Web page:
PCORI To Dole Out $1B for Comparative Effectiveness Research
On Monday, the Patient-Centered Outcomes Research Institute's board of governors approved a plan to disburse more than $1 billion over the next two years to fund comparative effectiveness research, Modern Healthcare reports (McKinney, Modern Healthcare, 11/18).
Last year, PCORI -- which was created under the Affordable Care Act -- sought proposals for projects that would:
- Assess different treatment or prevention methods for the same condition;
- Improve health care systems;
- Communicate and distribute the results from a PCORI-funded project; and
- Eliminate or reduce ethnic and racial disparities (Adams, CQ HealthBeat, 9/17/12).
In December 2012, PCORI announced the first round of 25 grant awards totaling more than $40 million over three years. In May, the organization announced another round of grants totaling $88.6 million to fund 51 research projects (McKinney, Modern Healthcare, 5/7).
Details of Comparative Research Funding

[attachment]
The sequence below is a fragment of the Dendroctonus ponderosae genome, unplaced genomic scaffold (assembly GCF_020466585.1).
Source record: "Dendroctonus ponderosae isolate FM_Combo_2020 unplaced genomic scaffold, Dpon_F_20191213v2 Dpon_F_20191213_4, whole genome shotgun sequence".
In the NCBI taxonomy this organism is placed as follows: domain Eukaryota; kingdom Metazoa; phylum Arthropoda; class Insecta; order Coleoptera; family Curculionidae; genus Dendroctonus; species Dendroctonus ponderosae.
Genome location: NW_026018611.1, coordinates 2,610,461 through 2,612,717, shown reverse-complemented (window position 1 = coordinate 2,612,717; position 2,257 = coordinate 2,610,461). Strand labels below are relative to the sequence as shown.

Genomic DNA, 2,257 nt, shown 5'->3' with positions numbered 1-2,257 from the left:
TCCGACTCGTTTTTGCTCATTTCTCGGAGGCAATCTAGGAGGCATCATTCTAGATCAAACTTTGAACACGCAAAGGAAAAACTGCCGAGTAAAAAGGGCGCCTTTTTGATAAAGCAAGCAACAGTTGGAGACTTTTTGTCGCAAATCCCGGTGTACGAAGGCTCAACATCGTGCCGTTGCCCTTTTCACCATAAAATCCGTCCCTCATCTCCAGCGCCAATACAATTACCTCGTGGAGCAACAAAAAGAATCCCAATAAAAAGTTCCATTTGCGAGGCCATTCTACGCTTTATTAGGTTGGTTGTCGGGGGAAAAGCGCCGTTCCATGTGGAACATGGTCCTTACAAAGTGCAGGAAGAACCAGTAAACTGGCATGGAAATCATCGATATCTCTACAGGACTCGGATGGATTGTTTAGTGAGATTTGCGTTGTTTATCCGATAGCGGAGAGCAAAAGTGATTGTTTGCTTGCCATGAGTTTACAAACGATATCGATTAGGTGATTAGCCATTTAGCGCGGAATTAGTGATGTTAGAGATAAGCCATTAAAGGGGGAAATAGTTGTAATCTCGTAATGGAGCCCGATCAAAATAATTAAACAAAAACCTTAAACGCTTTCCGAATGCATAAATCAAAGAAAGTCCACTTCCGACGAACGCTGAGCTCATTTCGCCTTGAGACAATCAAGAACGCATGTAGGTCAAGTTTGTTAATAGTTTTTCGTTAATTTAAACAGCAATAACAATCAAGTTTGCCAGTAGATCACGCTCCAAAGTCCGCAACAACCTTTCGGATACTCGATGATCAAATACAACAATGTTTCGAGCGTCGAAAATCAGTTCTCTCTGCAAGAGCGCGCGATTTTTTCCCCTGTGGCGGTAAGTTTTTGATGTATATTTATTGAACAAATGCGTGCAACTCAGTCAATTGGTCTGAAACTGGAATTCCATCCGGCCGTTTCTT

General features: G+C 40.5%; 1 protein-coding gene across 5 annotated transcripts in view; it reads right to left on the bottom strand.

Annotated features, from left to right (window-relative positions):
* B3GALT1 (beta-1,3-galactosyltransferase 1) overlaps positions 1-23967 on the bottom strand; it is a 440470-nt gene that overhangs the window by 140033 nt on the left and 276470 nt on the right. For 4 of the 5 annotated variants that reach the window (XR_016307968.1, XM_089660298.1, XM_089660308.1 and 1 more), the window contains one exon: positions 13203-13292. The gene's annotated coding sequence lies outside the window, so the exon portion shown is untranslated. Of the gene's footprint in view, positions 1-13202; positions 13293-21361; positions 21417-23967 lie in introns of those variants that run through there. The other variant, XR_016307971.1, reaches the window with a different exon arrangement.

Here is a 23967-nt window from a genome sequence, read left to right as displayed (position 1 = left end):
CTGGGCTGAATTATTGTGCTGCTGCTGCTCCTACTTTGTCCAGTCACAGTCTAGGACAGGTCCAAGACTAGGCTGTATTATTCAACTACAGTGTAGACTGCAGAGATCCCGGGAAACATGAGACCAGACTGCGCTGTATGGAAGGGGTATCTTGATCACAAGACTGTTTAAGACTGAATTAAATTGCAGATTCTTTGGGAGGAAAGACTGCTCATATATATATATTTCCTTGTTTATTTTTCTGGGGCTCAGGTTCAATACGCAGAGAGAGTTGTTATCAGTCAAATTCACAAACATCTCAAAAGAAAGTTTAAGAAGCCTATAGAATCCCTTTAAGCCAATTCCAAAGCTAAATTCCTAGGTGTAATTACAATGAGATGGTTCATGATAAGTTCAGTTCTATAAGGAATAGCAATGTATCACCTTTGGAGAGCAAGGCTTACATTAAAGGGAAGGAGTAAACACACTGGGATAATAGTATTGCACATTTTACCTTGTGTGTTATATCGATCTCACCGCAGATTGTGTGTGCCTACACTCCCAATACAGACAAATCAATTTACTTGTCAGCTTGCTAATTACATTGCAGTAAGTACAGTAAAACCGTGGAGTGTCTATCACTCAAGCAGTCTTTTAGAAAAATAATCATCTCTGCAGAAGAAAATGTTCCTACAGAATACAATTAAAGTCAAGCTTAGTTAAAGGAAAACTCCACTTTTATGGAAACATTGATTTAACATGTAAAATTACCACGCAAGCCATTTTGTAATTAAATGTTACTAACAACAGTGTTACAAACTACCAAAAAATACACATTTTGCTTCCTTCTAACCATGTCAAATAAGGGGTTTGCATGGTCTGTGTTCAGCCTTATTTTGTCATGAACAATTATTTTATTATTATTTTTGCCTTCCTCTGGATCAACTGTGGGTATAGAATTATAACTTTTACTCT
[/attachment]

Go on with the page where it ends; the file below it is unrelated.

The latest round of funding grants -- for 2014 and 2015 -- marks a significant increase from the nearly $400 million in grants that the organization planned to award by the end of this year.
According to Modern Healthcare, the new funding includes an estimated $528 million for research in 2014 and an operating budget of $182 million for next year.
At the board meeting Monday, PCORI Executive Director Joe Selby suggested the organization allocate its funds -- $3.5 billion through 2019 -- at higher levels over the next three years and gradually reduce funding in subsequent years. He said doing so would help ensure funding for more comparative effectiveness research projects and produce results more quickly.
Also at the meeting, the board approved a revised version of its methodology report -- which includes 47 standards for conducting comparative effectiveness research -- as well as advisory panels on rare diseases and clinical trials (Modern Healthcare, 11/18).This is part of the California Healthline Daily Edition, a summary of health policy coverage from major news organizations. Sign up for an email subscription.